Online course ideas for small training providers
Using learning management software for the first time as a small training provider can be daunting. How do you deliver high quality learning to your learners so they achieve the best possible learning outcomes? The design of your online course can be make or break - it is important to consider how best to present, deliver, and assess the content provided in your new online training course.
The first area you should consider in online course design is the delivery of the content because effective delivery will keep customers engaged with the content and ensure they take the most from your course. To achieve the most effective delivery of your content, you need to consider both your target audience and the skills you want them to gain from your course.
For example, if your company has been contracted to provide training for a telemarketing company a heavy focus on live interactive sessions would be most suitable. Modern video conferencing tools like Microsoft Teams and Zoom make it possible to integrate live interactive sessions with more traditional online learning.
On the other hand, if you need to design a course to provide initial training for a cocktail bartender, the focus should be asynchronous; providing clear and simple learning resources, and short tests, with little need for much live interaction.
The presentation of your course material is important too. Not many people will be able to sit and read pages and pages of writing or sit through 3 hour long videos without getting distracted. It is much better to break down your material into bite-sized chunks, and break up these chunks with short tests to reinforce the learning.
When presenting text, use short bullet points, or turn your information into an infographic. Infographics have been used in marketing for years and are incredibly effective. The use of colour and relevant pictures, along with short snippets of text makes them easy to read and understand, as well as visually appealing - that keeps your learners engaged.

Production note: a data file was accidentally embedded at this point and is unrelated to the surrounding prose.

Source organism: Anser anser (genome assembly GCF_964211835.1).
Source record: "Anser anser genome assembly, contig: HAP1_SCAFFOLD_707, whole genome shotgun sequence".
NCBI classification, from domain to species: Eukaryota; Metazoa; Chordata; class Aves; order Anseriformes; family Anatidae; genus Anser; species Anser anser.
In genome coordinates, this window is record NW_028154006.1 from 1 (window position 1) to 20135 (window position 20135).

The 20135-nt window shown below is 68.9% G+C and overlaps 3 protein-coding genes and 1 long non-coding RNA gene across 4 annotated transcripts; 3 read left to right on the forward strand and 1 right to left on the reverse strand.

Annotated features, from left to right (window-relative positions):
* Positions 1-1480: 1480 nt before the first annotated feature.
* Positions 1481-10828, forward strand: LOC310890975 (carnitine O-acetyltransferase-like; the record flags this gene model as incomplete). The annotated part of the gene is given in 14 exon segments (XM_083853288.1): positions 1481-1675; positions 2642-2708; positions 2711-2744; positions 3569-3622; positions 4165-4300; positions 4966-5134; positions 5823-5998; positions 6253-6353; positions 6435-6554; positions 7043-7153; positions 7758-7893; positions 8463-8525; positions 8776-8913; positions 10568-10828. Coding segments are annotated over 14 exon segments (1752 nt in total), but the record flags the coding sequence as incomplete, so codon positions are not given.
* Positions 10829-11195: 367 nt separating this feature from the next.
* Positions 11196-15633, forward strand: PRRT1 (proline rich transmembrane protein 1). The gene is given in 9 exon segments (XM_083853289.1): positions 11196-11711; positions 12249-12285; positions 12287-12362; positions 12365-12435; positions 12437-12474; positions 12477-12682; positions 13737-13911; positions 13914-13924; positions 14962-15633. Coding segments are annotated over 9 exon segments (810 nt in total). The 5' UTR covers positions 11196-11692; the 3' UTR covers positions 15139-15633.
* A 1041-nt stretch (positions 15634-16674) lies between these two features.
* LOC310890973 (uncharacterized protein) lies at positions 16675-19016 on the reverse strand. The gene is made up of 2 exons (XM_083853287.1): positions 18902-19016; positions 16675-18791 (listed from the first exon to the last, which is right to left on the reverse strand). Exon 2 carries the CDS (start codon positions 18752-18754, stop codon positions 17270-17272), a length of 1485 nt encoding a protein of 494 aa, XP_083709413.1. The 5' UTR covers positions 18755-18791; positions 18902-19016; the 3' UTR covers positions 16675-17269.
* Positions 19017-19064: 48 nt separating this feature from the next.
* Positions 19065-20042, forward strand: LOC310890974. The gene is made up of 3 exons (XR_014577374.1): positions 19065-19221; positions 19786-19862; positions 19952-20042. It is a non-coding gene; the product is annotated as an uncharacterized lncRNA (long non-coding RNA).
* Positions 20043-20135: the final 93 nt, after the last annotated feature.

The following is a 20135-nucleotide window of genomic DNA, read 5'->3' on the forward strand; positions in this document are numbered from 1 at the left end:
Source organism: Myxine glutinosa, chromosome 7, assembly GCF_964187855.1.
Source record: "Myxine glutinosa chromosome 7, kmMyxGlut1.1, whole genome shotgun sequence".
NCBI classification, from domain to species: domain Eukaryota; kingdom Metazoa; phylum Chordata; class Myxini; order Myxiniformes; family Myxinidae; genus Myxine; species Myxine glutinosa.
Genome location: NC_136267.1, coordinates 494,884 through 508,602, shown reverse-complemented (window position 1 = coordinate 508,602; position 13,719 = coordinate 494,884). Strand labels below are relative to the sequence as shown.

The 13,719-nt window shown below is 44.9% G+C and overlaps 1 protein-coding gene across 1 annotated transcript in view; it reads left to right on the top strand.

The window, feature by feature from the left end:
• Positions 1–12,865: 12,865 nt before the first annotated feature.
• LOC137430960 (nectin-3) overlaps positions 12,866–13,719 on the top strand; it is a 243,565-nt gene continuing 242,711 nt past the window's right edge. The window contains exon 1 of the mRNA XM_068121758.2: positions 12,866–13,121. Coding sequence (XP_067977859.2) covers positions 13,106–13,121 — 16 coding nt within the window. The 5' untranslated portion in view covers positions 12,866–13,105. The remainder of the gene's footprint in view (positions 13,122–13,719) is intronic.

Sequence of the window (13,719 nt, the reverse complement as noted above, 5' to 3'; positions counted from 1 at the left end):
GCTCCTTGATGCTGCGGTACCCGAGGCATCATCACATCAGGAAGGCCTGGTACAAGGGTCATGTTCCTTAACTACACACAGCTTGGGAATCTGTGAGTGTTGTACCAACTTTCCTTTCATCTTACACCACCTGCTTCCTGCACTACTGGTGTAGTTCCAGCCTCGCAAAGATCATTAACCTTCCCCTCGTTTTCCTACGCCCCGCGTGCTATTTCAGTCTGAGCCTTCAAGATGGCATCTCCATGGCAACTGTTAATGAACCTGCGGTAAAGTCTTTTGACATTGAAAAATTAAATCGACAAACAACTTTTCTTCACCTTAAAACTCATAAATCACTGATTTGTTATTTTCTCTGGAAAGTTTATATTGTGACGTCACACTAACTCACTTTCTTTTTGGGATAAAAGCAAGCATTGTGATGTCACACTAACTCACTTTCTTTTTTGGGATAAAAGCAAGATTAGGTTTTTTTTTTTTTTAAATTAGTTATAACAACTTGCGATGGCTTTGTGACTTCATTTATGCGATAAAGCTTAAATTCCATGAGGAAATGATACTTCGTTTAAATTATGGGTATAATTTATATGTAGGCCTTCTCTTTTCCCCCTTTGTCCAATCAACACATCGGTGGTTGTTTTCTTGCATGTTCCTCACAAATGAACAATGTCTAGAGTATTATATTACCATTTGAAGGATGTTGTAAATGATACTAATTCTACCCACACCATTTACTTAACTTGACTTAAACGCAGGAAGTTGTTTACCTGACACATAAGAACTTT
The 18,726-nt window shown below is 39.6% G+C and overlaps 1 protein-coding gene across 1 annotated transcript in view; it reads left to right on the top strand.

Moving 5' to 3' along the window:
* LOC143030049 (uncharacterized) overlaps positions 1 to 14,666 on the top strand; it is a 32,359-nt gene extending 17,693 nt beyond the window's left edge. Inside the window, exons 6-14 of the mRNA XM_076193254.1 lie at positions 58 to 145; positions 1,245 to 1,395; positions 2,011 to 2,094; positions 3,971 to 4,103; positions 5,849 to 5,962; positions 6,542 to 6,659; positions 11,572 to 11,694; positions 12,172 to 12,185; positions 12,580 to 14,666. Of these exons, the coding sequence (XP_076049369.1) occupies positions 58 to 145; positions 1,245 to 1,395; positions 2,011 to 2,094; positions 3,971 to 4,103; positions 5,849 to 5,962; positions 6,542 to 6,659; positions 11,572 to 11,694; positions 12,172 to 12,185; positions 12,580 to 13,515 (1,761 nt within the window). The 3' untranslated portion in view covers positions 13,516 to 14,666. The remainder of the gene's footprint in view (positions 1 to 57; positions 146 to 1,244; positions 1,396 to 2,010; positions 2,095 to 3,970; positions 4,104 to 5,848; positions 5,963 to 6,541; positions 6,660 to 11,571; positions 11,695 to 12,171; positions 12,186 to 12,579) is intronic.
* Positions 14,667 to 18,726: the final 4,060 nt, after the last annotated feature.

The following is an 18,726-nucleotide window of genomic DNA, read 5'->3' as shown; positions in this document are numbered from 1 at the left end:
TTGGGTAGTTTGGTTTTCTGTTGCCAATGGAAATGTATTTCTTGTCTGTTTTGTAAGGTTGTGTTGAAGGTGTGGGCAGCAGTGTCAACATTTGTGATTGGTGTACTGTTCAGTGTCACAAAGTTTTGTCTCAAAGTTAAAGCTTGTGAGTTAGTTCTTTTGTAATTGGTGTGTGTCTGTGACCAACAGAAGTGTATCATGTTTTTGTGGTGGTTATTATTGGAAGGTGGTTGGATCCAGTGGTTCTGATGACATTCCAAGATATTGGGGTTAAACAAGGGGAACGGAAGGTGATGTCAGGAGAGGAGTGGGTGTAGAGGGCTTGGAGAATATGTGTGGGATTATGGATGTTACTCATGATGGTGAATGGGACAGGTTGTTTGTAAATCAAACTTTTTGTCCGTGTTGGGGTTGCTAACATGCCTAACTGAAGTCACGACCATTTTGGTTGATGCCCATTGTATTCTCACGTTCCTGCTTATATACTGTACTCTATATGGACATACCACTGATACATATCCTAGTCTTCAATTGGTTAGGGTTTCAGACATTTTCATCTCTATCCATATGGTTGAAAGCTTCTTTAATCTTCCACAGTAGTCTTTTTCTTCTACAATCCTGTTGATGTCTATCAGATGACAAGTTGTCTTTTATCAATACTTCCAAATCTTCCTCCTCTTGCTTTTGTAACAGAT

When presenting information in videos, consider using 4x30 minute videos instead of 1x2 hour long video, as it is easy to lose focus over long periods of time. Spend some time looking at educational videos on YouTube - you’ll find plenty of good ideas and inspiration for your own videos. And again, the software and technology needed to produce high quality video is accessible and affordable.
Finally, you need an effective and engaging way of assessing your learners at the end of the course. Exams or tests are the obvious choice, but if possible why not set a self guided project or present your learners with a series of real world scenarios? Applying knowledge is a far better way of reinforcing what you have learnt, than regurgitation of knowledge in a quiz. If you are training software developers, set them a programming task, if you are training telemarketers, have them do a series of mock calls etc.
Encouraging peer assessment is also a useful way of keeping learners engaged. Have learners work in a team during their assessments, and then have them assess the projects from other teams to show that they have understood what they were supposed to be learning.